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Horner, Kreuziger and Nibali weigh in on three-way race of truth for Tirreno-Adriatico title

  • By Andrew Hood
  • Published Mar. 12, 2012
  • Updated Mar. 12, 2012 at 6:34 PM EDT
Overnight leader Chris Horner held onto the leader's jersey with his fourth place stage finish heading into the final stage of the 2012 Tirreno-Adriatico. Horner hopes to be successful enough in Tuesday's challenging time trial to make him the first American to win Terreno-Adriatico.

OFFIDA, Italy (VN) — Chris Horner (RadioShack-Nissan) will be in the pole position for Tuesday’s down-to-the-wire time trial battle for victory in Tirreno-Adriatico. The American was confident leaving Offida, but so too were his top rivals, separated by just a handful of seconds.

Horner defended his race leader’s jersey in Monday’s rollercoaster circuit course into Offida, but saw GC threat Vincenzo Nibali (Liquigas-Cannondale) score a six-second, second-place time bonus to bring the seven-day WorldTour race down to seconds for tomorrow’s 9.3km individual time trial.

Horner will have the advantage of starting last, with a five-second head start to Roman Kreuziger (Astana) and now just six seconds to Nibali.

“I’ve made no mistakes,” Horner said when asked if it was dangerous to allow Nibali to reduce the difference from 34 seconds after stage 4 to just six going into Tuesday’s finale.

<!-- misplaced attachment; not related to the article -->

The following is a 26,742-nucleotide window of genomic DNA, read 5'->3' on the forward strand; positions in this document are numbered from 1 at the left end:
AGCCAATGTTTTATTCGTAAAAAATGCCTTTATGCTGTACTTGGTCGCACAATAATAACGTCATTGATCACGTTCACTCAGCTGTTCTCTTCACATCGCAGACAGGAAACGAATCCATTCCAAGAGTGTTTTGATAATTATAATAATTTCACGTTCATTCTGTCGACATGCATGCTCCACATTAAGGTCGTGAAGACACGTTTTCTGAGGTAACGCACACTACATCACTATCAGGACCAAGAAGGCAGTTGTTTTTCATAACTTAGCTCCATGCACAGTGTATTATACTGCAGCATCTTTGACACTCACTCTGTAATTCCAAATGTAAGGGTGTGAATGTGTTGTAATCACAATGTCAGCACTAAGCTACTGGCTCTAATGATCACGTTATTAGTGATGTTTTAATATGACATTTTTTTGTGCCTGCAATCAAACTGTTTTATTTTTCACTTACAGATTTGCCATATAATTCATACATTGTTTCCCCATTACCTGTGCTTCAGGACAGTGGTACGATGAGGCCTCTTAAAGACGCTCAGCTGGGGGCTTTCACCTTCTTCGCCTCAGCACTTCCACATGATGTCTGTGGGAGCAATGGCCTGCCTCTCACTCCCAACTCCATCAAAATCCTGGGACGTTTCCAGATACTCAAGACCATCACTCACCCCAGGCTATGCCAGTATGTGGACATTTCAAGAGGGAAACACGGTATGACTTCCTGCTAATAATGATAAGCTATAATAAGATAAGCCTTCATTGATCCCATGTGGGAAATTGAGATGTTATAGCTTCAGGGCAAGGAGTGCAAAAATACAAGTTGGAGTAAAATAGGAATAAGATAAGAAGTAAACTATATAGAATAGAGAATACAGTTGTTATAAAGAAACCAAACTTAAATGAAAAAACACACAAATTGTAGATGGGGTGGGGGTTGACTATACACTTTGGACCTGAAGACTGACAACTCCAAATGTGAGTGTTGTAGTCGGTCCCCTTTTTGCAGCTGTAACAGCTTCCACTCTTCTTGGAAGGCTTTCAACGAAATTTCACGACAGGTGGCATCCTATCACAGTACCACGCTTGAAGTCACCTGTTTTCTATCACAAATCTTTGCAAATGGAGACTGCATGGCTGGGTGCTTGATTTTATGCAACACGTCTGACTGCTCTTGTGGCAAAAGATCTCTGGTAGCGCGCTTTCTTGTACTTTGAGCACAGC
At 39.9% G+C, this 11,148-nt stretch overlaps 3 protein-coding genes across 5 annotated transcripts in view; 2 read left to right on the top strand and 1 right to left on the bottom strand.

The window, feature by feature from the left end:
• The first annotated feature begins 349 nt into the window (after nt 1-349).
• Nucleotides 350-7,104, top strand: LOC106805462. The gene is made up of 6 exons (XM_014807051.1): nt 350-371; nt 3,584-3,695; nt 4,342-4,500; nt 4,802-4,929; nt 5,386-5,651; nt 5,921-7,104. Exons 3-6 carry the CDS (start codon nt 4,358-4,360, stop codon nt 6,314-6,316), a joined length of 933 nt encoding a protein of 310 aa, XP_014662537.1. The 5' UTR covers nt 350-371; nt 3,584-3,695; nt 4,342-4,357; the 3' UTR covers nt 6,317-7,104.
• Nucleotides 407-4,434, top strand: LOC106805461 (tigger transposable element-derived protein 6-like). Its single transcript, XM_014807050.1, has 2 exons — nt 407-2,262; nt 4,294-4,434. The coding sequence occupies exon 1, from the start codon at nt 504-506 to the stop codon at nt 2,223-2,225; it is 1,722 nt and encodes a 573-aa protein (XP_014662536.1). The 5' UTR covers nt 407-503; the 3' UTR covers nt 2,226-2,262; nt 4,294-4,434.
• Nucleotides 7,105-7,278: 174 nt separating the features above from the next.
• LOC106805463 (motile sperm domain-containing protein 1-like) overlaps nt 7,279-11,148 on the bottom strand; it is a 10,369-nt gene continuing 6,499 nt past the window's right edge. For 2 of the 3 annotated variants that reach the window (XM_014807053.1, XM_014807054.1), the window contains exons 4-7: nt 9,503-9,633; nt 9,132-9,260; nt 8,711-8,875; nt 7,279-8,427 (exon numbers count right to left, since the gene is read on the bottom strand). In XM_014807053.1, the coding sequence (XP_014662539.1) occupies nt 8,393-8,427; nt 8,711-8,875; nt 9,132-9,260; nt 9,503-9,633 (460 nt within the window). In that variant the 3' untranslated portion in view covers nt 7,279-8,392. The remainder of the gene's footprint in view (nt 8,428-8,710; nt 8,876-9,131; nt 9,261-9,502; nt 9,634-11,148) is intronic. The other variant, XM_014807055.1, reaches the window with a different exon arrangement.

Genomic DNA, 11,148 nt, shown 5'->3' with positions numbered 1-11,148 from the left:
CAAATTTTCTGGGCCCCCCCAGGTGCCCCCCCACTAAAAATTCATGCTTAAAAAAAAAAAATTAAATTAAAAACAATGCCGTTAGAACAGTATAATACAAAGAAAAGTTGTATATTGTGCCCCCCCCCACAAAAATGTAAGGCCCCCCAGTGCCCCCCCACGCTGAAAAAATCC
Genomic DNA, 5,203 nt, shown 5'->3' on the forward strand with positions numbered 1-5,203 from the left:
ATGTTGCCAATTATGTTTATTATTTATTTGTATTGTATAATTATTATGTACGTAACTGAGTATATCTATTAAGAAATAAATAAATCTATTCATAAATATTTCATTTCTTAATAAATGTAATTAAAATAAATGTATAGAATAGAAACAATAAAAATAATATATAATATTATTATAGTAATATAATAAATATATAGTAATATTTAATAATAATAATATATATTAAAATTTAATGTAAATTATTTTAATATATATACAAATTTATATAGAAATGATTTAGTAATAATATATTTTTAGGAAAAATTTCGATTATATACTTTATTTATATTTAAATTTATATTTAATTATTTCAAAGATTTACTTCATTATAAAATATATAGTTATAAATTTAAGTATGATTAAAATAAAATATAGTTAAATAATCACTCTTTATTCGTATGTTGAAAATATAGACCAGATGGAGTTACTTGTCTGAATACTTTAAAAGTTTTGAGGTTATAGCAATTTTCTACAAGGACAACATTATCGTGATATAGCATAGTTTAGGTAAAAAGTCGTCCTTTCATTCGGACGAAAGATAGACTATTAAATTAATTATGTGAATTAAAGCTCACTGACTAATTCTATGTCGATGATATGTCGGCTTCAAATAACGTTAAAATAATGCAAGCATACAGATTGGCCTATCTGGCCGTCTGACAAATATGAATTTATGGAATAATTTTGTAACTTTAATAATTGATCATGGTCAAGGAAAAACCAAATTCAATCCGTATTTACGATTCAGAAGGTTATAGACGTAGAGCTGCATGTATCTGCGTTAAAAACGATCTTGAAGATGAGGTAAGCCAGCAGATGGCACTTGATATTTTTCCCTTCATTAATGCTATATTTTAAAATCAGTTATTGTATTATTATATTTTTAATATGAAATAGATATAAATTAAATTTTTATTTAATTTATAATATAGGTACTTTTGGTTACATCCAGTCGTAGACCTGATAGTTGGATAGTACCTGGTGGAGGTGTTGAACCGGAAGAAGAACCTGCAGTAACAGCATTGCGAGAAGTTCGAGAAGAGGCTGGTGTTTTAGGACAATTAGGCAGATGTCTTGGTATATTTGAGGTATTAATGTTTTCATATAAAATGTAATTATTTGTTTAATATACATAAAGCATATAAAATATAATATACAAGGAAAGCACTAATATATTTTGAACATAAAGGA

“The tactics dictate the race,” Horner said. “Kreuziger is the bigger threat I believe. We’ll see tomorrow if I am right. So far, the race has been perfect for me to keep my leader’s jersey.”

Things couldn’t be tighter on GC, with Horner relishing the chance to become the first American to ever win what’s considered the most important Italian stage race behind the Giro d’Italia.

“When I am on good form, I can usually do well in time trials, even win them. I’m on good form now,” Horner said. “It’s not a surprise for me to be here now. I’ve won the Basque Country tour and California last year. My only doubt was whether my embolism in the lung would affect my performance. I knew where I was in training; I knew I would be good.”

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Andrew Hood

Andrew Hood

Andrew Hood cut his journalistic teeth at Colorado dailies before the web boom opened the door to European cycling in the mid-1990s. Hood has covered every Tour de France since 1996 and has been VeloNews' European correspondent since 2002.

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